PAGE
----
Vintage Aviator takes a pause

The Vintage Aviator Limited, which produces toolroom copies of First World War aeroplanes that are 100% authentic down to the type of engine and bracing wire, has halted production while an internal investigation takes place. It is understood that the investigation relates to sales of aeroplanes made by TVAL since mid-2016.

The company was begun by movie director Sir Peter Jackson more than a decade ago after he fulfilled a lifetime’s ambition of buying an airworthy Sopwith Camel replica – ostensibly for use in his remake of the movie King Kong. Although the Camel was never used in the film, which instead uses scale model and CGI US Army Air Force biplanes, it set Jackson off on a new course.

By joining forces with Gene de Marco, a leading display pilot and restorer of WW1 types from his time at Old Rhinebeck aerodrome in New York State, TVAL has acted as an airborne ‘Jurassic Park’ that has brought types not seen in the skies for almost a century, including the Royal Aircraft Factory B.E.2 and F.E.2, the Sopwith Snipe and Albatros D.V.

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This TVAL-built Albatros D.Va has starred in WW1 centennial activities in the UK, France and Belgium

Sir Peter has ploughed back a good deal of the money made from his films, particularly his J.R.R. Tolkien adaptations The Lord of the Rings and The Hobbit, into restarting production of extinct aeroplanes Рboth in full-scale and with his 1/32 model kits, sold under the Wingnut Wings label. He also has two museums dedicated to WW1. Employing more than 50 craftsmen and women to build the exhaustively-researched replicas for both static and aerial use, the order to cease work has made big news in the community around Wellington in New Zealand.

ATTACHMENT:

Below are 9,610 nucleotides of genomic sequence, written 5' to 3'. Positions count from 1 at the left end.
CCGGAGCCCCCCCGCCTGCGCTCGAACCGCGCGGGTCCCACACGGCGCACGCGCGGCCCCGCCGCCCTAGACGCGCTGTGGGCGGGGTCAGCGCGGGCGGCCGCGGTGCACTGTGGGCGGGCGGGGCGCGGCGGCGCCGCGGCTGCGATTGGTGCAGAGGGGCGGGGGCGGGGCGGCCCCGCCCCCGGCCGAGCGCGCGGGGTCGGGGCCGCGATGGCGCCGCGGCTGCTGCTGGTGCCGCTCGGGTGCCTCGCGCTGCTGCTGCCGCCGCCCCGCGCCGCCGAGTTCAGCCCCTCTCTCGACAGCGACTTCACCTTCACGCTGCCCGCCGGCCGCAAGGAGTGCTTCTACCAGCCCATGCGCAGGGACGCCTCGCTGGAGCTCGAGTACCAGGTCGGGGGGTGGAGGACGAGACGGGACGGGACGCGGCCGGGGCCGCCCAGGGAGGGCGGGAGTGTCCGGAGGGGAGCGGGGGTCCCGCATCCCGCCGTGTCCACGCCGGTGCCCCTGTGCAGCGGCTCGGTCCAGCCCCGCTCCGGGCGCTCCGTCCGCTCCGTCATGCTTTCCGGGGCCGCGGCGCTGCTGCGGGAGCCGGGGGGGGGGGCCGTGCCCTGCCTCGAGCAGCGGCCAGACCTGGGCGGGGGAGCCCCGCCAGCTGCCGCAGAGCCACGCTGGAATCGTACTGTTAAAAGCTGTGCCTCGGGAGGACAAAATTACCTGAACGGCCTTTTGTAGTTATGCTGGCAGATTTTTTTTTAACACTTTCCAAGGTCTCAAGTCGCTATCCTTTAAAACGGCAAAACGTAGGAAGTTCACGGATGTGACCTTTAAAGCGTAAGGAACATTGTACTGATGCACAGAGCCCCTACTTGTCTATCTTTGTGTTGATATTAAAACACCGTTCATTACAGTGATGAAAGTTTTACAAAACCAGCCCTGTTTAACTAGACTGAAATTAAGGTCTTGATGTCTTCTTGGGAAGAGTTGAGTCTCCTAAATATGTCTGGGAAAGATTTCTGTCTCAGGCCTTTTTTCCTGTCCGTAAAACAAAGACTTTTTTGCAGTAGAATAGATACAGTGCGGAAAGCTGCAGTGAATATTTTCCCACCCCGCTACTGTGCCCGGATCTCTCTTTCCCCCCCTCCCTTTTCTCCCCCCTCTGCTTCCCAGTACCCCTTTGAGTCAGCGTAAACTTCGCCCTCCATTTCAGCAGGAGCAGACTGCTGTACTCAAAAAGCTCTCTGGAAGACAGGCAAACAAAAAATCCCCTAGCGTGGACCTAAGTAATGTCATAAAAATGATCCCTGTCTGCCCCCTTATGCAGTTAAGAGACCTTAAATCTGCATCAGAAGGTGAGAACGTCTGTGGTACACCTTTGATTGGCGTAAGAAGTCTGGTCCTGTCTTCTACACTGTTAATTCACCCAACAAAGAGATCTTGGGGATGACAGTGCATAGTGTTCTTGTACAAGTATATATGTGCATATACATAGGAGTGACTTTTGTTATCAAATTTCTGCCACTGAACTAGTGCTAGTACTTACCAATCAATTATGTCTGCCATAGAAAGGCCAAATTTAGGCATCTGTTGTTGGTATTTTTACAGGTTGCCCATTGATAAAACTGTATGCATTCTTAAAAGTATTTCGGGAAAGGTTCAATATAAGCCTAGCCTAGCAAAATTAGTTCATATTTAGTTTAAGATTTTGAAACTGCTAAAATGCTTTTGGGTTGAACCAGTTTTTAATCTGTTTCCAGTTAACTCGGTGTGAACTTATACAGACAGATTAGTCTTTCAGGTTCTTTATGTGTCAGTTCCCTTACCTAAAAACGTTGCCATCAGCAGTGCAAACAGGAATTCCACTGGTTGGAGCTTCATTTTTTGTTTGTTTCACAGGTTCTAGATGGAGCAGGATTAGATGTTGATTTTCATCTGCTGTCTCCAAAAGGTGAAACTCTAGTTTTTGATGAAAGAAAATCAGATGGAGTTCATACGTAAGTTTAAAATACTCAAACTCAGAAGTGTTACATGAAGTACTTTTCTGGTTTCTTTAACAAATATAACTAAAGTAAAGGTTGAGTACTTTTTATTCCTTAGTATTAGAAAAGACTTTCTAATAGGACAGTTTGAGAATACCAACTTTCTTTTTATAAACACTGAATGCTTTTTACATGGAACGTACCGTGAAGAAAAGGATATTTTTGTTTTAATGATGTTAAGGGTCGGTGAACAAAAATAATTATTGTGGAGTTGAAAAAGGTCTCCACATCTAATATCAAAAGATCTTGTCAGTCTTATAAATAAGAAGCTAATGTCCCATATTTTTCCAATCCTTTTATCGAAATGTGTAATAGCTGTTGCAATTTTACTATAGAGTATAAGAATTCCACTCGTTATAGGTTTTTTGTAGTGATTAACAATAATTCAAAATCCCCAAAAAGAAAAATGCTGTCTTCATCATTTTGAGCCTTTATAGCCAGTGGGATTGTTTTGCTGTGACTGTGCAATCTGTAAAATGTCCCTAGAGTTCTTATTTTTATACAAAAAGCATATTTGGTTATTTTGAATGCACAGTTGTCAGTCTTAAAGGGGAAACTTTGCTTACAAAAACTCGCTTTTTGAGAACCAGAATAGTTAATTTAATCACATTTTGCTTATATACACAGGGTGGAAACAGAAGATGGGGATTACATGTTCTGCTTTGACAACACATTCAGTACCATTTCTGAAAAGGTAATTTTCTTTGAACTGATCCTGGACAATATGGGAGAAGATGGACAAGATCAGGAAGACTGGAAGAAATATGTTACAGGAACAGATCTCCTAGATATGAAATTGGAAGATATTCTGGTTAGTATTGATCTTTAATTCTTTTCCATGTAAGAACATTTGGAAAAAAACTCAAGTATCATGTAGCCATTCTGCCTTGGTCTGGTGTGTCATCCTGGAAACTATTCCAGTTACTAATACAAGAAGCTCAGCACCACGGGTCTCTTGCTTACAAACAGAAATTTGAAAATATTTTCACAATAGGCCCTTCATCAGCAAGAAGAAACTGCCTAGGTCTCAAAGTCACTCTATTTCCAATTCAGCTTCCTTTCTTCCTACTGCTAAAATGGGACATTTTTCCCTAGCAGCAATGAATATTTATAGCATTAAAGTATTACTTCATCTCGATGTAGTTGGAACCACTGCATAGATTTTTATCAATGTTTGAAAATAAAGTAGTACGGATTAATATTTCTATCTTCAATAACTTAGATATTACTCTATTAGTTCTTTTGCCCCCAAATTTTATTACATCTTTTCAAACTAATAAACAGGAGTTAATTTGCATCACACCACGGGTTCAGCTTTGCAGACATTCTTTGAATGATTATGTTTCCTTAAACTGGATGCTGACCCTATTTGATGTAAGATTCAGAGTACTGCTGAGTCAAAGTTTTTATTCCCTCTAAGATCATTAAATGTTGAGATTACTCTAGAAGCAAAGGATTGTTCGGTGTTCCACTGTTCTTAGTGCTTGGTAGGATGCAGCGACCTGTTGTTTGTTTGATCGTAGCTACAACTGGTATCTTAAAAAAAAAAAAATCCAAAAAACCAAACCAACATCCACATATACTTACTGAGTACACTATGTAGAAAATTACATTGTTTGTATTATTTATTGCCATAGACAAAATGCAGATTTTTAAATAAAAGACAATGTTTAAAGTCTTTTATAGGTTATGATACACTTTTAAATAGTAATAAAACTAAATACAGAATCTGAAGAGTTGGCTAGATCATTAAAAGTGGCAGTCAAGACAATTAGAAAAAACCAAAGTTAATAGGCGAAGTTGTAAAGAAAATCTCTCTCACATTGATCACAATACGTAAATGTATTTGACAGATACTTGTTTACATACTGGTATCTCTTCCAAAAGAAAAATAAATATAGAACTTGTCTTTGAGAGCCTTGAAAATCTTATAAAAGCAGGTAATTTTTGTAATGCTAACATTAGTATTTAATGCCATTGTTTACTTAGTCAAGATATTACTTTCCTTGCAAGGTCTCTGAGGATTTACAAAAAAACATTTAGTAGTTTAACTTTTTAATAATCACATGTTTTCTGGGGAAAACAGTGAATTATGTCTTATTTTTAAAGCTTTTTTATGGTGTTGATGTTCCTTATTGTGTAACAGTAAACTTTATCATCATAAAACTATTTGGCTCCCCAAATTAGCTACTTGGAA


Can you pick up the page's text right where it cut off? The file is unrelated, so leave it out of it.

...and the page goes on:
Neither the production of Wingnut Wings kits, nor the current airshow season is thought to be affected by this hiatus in aircraft production.

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A completed S.E.5a ‘Hisso’ from Wingnut Wings

Several TVAL types have been based in the UK in recent years, based at the WW1 aerodromes of Bicester Heritage and Stowe Maries, and many of the team have been involved in bringing to life the number of World War 2 de Havilland Mosquitos that have appeared in the skies over the past couple of years.

Like many thousands of enthusiasts around the world, the S&G hopes that the investigation reaches a satisfactory conclusion for all parties and that TVAL is soon back to doing what it does best: bringing long-forgotten aeroplanes back from extinction and flying them as they were meant to be flown.

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